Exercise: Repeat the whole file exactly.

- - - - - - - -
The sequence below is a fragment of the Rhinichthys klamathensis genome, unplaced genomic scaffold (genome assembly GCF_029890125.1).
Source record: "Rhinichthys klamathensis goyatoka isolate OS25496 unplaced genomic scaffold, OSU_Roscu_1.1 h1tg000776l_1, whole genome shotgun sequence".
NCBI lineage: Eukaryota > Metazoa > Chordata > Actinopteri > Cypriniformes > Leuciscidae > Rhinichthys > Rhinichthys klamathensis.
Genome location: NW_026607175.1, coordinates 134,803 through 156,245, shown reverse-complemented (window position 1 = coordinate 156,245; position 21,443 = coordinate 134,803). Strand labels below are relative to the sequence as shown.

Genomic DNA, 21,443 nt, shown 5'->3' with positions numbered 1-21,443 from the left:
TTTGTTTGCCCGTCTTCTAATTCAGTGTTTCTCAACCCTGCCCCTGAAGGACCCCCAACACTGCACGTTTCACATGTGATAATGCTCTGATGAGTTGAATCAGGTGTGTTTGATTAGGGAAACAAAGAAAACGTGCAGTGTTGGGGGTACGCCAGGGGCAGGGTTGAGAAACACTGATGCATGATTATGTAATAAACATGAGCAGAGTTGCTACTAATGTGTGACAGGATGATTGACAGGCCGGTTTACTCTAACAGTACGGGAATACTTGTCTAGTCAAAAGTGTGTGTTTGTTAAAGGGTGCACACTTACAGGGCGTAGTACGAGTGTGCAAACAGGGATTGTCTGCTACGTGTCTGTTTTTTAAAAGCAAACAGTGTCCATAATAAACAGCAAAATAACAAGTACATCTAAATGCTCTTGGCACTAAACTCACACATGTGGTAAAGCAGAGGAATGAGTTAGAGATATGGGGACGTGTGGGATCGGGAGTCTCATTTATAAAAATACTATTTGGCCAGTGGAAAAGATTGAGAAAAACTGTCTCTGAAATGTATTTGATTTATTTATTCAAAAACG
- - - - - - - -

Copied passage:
The sequence below is a fragment of the Rhinichthys klamathensis genome, unplaced genomic scaffold (genome assembly GCF_029890125.1).
Source record: "Rhinichthys klamathensis goyatoka isolate OS25496 unplaced genomic scaffold, OSU_Roscu_1.1 h1tg000776l_1, whole genome shotgun sequence".
NCBI lineage: Eukaryota > Metazoa > Chordata > Actinopteri > Cypriniformes > Leuciscidae > Rhinichthys > Rhinichthys klamathensis.
Genome location: NW_026607175.1, coordinates 134,803 through 156,245, shown reverse-complemented (window position 1 = coordinate 156,245; position 21,443 = coordinate 134,803). Strand labels below are relative to the sequence as shown.

Genomic DNA, 21,443 nt, shown 5'->3' with positions numbered 1-21,443 from the left:
TTTGTTTGCCCGTCTTCTAATTCAGTGTTTCTCAACCCTGCCCCTGAAGGACCCCCAACACTGCACGTTTCACATGTGATAATGCTCTGATGAGTTGAATCAGGTGTGTTTGATTAGGGAAACAAAGAAAACGTGCAGTGTTGGGGGTACGCCAGGGGCAGGGTTGAGAAACACTGATGCATGATTATGTAATAAACATGAGCAGAGTTGCTACTAATGTGTGACAGGATGATTGACAGGCCGGTTTACTCTAACAGTACGGGAATACTTGTCTAGTCAAAAGTGTGTGTTTGTTAAAGGGTGCACACTTACAGGGCGTAGTACGAGTGTGCAAACAGGGATTGTCTGCTACGTGTCTGTTTTTTAAAAGCAAACAGTGTCCATAATAAACAGCAAAATAACAAGTACATCTAAATGCTCTTGGCACTAAACTCACACATGTGGTAAAGCAGAGGAATGAGTTAGAGATATGGGGACGTGTGGGATCGGGAGTCTCATTTATAAAAATACTATTTGGCCAGTGGAAAAGATTGAGAAAAACTGTCTCTGAAATGTATTTGATTTATTTATTCAAAAACG